LAST JANUARY, British consultants from the National School of Government International (NSGI) released the report commissioned by the Cyprus government on how to reform the system of local administration. The consultants submitted several alternative proposals, the main point of which was the need to drastically reduce the number of municipalities of which there are currently 30, not to mention nine representing occupied towns and villages; there are also 370 community councils.
Five municipalities, covering the five districts of Cyprus, was the main proposal of NSGI which sparked opposition from everyone involved. Interior minister Socratis Hasikos immediately rejected the idea, saying he did not believe reducing the number to five would work. The president of the Union of Cyprus Municipalities, Famagusta mayor Alexis Galanos fully agreed, finding weaknesses in the NSGI study and accusing the government of giving in too easily to the diktats of the troika.
Some mayors accused the NSGI consultants of not meeting with them to get their views, as if there was anything they could say to justify the ridiculous number of municipalities. The truth is, we did not need any consultants to tell us that the number of municipalities was way out of proportion to our population. Nor did we need them to tell us that fewer local authorities would be more effective and much less costly to run than the current system which exists solely to serve the political parties and their clients.
Unhappy with the NSGI report, the Union of Municipalities commissioned a second study by an Italian organisation, in the hope it could be used to counter the proposals made by the first. The Italian experts’ proposals are not very different from those of their British counterparts. They also suggested reducing the number of municipalities – to 12 instead of five – but believed this should be done in stages. At the first stage the number would be reduced to 22 and at the second stage to 12. In short, they also agreed that there were too many municipalities and saw no other way to reduce costs than through a drastic cut in their number.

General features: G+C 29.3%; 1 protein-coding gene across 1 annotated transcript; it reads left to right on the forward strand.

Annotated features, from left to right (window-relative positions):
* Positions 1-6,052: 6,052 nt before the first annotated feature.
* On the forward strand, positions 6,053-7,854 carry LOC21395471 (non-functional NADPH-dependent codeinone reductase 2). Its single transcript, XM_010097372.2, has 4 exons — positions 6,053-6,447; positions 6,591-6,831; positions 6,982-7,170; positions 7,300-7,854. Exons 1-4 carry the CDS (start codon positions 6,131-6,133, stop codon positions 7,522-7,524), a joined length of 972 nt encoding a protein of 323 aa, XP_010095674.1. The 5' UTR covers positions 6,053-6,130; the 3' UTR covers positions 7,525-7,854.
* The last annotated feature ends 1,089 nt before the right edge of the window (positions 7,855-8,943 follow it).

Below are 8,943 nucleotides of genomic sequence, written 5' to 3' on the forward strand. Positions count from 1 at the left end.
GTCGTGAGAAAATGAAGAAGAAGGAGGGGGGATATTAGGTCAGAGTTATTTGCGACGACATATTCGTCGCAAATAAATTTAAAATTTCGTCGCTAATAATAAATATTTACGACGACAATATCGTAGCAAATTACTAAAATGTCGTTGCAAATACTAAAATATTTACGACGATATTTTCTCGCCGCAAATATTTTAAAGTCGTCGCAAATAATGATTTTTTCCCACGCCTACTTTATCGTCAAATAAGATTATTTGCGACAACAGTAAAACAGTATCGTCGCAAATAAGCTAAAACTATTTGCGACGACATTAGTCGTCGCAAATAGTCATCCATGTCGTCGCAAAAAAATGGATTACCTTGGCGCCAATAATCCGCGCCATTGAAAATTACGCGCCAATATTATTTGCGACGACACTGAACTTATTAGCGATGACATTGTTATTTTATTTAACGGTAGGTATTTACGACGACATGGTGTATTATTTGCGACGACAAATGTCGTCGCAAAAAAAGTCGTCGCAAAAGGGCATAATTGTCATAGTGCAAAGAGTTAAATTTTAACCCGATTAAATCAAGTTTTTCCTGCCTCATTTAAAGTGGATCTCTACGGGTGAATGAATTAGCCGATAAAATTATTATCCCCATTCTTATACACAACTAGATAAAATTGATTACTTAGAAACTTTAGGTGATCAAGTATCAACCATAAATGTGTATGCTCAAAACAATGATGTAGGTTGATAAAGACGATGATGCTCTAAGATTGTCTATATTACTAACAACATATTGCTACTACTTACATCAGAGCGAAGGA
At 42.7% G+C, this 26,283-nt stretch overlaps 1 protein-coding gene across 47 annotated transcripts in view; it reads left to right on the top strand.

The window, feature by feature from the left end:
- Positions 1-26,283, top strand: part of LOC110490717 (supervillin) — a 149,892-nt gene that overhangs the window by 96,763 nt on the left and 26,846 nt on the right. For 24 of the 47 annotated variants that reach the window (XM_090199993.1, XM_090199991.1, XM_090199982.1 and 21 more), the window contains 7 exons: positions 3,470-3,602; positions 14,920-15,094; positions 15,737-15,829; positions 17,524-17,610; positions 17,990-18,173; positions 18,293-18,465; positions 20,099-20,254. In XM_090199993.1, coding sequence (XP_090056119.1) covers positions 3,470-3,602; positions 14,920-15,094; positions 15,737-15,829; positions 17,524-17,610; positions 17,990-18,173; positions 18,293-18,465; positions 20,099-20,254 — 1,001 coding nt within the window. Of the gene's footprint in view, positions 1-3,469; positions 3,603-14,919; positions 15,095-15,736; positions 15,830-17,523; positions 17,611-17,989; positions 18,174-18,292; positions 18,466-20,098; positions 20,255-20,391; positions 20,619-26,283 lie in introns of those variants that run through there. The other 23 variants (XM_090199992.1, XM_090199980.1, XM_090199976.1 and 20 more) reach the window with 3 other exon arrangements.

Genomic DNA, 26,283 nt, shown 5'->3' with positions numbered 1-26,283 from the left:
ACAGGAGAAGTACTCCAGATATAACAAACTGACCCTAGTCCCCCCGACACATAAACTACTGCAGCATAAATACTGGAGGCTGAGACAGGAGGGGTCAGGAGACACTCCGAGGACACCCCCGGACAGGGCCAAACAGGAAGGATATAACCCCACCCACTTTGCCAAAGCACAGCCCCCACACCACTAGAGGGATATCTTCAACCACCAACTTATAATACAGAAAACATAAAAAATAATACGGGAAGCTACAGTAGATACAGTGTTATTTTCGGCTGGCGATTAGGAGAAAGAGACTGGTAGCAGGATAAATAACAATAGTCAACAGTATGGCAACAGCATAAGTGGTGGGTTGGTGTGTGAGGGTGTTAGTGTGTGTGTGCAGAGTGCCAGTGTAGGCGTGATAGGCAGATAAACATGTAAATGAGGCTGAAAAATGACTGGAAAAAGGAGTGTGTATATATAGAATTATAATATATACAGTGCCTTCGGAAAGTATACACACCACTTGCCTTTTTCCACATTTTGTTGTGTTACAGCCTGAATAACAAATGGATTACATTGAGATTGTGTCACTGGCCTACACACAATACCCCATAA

There are bound to be reactions from political parties and mayors who stand to lose their posts, but what is the alternative? Will the Union keep commissioning studies until one of them suggests that we keep all 30 municipalities? The fact is that under the terms of the memorandum, the government is obliged to cut its spending on local authorities. Whether we like it or not, this can only happen by reducing the number of municipalities and inevitably cutting jobs. At present, 75 per cent of the state’s local government budget goes on staff wages and pensions. Should we cut the 25 per cent of the budget that is used for infrastructure projects in order to keep 30 over-staffed municipalities?